The other big part of the episode, maybe the biggest really, is for Clarice and her efforts to basically take over the STO. She starts off using words to try and get what she wants, pitching the Conclave the idea of a virtual heaven as an answer to the normal doubts of the religious and a way to make manifest what the monotheistic faith offers. That she does this through a simulated bombing of a pyramid stadium makes clear that while she is willing to play nice to an extent, the larger threat has not diminished. This follows through in the rest of the episode, where Clarice showcases a canny ability to play by the rules and go through the right channels, even while she makes sure that she has a very sharp knife ready to go if that fails. Even her proffered paradise has that dark side, a place where the unworthy are not to be welcomed, and where the person designing the system – presumably her – will have a Godlike power over its denizens. Other members of this faith see that truth becoming manifest, and end up silenced.

We get an interesting glimpse of the STO/Church of the One in “Unvanquished”, the two entities portrayed as intrinsically tied, yet nominally separate. It was hard not to think of an IRA/Sinn Fein style arrangement, where the political side of things has at least partial plausible deniability of what the militant side is doing. Clarice can’t get what she wants without handling both sides of the equation, hence her soft coup against her opponents in the religious side that automatically puts her into a position of power on the military side. I hope we get a chance to spend more time with the Diego character, a kingmaker who seems to be a true believer in the Clarice model of how the STO should operate in future. And, still, there is Clarice’s efforts to wrap a vulnerable Amanda around her little finger. In essence, we get a showcase here of Clarice as a woman with a lot of spinning plates she is trying to keep steady, with every scheme interesting in its own right. This part of “Unvanquished” was a great success in my view, showcasing a well-told self-contained story about Clarice’s sudden takeover of things within the show’s monotheism, and a promise of more interesting stuff still to come.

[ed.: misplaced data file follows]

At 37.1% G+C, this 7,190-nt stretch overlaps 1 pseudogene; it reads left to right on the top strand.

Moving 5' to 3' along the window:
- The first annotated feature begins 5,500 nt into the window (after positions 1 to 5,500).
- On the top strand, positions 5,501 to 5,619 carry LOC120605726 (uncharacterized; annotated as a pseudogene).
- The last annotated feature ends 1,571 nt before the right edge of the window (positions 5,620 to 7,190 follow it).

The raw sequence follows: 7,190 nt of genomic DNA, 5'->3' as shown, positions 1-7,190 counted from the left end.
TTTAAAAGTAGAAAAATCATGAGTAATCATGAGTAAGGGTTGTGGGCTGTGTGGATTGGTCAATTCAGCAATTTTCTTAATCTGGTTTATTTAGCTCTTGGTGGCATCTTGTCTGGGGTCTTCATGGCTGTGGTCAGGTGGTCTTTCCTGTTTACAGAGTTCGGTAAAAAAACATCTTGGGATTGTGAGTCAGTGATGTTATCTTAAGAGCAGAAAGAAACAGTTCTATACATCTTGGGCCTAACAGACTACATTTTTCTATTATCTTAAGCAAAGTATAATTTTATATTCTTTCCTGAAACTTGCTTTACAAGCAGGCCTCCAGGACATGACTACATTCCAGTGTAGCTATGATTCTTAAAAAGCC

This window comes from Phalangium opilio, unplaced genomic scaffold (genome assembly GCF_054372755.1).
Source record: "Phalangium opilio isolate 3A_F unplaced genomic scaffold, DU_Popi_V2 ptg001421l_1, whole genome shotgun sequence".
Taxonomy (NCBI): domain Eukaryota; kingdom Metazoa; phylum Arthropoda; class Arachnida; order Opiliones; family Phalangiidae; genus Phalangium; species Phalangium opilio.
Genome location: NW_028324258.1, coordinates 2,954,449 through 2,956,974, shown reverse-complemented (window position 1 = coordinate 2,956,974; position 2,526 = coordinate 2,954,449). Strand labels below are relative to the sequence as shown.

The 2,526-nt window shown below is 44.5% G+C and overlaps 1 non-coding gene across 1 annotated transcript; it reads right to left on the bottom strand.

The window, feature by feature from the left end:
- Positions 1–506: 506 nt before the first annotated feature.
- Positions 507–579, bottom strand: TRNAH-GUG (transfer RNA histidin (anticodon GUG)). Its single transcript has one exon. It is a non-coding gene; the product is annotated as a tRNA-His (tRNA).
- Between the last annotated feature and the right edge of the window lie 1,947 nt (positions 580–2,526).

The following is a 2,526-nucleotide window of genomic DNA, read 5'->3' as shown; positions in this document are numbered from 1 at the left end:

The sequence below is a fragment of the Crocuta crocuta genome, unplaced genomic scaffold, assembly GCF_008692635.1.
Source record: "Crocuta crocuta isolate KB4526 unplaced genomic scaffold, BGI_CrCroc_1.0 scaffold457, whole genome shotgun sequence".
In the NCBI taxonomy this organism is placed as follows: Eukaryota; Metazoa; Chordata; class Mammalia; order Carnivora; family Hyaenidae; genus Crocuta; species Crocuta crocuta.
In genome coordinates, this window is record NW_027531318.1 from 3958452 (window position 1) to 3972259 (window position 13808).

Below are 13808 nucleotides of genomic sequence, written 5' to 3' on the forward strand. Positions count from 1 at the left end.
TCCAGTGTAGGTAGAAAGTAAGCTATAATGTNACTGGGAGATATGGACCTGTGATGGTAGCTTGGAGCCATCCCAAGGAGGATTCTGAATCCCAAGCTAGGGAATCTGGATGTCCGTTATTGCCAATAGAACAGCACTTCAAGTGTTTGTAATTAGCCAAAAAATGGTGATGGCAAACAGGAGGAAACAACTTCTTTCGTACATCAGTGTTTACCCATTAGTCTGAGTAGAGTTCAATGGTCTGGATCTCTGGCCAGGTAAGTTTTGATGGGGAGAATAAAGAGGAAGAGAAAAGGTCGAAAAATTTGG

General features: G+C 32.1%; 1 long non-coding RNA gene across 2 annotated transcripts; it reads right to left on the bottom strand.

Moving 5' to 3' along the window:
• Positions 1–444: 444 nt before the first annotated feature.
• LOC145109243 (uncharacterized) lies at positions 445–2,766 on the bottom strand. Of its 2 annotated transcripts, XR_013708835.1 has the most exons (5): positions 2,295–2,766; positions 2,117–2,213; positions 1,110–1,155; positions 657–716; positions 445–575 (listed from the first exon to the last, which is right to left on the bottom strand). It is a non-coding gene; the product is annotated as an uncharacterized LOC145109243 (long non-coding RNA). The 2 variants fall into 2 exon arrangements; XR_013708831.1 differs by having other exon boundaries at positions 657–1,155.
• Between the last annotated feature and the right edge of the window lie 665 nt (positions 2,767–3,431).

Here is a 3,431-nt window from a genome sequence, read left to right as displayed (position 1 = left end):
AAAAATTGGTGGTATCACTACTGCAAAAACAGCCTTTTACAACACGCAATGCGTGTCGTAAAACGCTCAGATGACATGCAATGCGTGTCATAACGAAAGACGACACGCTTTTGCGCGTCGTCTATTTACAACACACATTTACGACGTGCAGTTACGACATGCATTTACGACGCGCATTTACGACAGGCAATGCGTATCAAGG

“Unvanquished” is a fairly focused episode, Caprica leaning into the idea that less is more when it comes to its many sub-plots albeit some of those – like anything to do with Willy Adama, last seen in “There Is Another Sky” – seem to have been dropped entirely. There is room for some small attention to two others. The first is Lacy, who in the weeks between “End Of Line” and now seems to have become a more permanent fixture in Barnabas’ cell, though without an enormous amount of enthusiasm. Her ignoring of Barnabas’ ritualistic musings and her nonchalant effort to keep onside by slicing her own hand open speak to a woman who is all-in on this membership of the STO, but certainly not all in on Barnabas himself. When the war comes Lacy is presumably going to be on the side of Clarice, and this fifth columnist in the Barnabas faction promises some interesting drama to come. It’s only one scene, but this is one brief check-in I can get behind.